InnoCentive provides “Challenge Driven Innovation” services to businesses, government and non-profit organisations, connecting clients with a network of over 380,000 external “solvers” to address a variety of business problems through crowdsourced, open innovation.
InnoCentive provides “Challenge Driven Innovation” services to businesses, government and non-profit organisations through a combination of a technology platform, a ready-made open innovation community, and a managed services offering that helps organisations to acquire innovative ideas and solutions to their pressing problems or needs.
What does it do?
At the heart of InnoCentive’s offerings are its Premium Challenges, which help to connect “Seeker” clients with a network of over 380,000 external “Solvers” to address a variety of business problems through crowdsourced, open innovation challenges. InnoCentive offers six main types of challenges, including Ideation Challenges that aim to brainstorm a particular topic, to Theoretical Challenges that seek an in-depth written proposal for a more defined, but early-stage concept, Reduction to Practice Challenges that demand an experimentally-validated solution, and computational Prodigy Challenges which can be used for statistical analysis, predictions and optimising computer programs. For each challenge, the Seeker organisation offers a predefined financial award for solutions that meet their requirements. Depending on the intellectual property treatment, which is defined and agreed to by all participants when a challenge is launched, the Seeker organisation is either transferred or licensed the intellectual property contained in the awarded submissions. For Ideation Challenges, the Seeker organisation receives non-exclusive rights to all submissions they receive (but it is mandatory that an award is made). Seeker organisations can choose to be open about their identity in hosting a challenge, or they can be anonymous.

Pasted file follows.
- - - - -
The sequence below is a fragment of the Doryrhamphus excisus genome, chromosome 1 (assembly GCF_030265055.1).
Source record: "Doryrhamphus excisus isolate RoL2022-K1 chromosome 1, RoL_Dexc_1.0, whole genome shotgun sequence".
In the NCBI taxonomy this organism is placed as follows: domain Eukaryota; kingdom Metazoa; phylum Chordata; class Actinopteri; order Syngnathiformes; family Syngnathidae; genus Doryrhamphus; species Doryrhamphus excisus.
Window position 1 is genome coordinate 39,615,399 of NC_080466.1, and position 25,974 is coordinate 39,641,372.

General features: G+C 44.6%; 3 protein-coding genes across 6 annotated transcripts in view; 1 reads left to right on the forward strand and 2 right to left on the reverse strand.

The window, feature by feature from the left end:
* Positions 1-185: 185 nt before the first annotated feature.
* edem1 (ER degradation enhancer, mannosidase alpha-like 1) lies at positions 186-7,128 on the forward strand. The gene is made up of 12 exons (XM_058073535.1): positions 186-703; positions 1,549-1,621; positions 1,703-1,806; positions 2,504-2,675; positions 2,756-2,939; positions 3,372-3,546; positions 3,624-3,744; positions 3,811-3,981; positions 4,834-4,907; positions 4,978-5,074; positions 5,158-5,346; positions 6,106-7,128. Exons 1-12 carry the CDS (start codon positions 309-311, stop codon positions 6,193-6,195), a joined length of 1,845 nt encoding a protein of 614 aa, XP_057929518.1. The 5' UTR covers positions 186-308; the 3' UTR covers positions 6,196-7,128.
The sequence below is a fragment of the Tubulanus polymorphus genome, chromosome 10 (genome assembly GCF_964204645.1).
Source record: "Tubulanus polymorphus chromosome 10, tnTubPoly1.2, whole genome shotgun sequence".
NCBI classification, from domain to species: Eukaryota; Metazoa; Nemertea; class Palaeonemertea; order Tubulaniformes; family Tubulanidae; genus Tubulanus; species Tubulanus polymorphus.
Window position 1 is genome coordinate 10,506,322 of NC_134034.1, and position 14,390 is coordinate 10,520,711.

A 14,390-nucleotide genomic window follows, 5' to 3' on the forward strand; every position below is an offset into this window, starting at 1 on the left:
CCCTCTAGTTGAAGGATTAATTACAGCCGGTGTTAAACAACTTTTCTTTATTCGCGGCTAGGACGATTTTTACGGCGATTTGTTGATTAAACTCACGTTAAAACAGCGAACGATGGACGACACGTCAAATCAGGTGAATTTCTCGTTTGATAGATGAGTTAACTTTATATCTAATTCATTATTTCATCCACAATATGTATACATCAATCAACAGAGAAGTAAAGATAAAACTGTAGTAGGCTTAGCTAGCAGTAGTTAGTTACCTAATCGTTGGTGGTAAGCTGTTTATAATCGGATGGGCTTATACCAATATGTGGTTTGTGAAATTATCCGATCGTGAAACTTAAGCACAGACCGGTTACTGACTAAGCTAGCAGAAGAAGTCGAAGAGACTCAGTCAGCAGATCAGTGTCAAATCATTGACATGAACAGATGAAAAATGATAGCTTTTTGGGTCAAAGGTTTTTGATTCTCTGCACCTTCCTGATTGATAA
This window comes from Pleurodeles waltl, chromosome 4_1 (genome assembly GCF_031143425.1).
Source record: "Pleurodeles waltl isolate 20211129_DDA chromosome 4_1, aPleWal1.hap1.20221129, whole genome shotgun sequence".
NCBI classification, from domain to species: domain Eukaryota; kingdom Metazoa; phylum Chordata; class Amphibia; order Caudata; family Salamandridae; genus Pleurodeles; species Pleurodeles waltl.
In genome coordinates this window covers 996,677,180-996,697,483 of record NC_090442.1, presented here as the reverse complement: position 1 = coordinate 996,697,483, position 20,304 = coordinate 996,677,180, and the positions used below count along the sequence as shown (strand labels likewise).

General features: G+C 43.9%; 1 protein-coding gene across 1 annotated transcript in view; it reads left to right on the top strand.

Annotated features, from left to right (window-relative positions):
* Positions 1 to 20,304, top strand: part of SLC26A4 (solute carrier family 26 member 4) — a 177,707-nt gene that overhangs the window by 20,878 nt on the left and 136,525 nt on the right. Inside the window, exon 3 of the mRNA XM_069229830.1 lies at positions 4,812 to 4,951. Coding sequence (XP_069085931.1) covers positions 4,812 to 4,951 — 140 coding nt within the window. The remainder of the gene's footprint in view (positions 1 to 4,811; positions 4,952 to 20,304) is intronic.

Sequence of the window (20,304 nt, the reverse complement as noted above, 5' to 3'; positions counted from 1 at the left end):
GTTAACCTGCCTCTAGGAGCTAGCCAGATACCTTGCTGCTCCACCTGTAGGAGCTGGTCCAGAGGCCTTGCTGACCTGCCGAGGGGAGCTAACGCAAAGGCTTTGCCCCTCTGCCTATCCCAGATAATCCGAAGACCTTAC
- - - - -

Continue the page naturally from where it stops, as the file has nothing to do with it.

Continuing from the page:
In addition to Premium Challenges, InnoCentive also offers two types of Custom Challenges for larger scale, externally-facing, open innovation programmes: Grand Challenges for more radical or breakthrough initiatives targeting global problems, for example, and Showcase Challenges that tend to focus on a specific sector and typically involve a live event.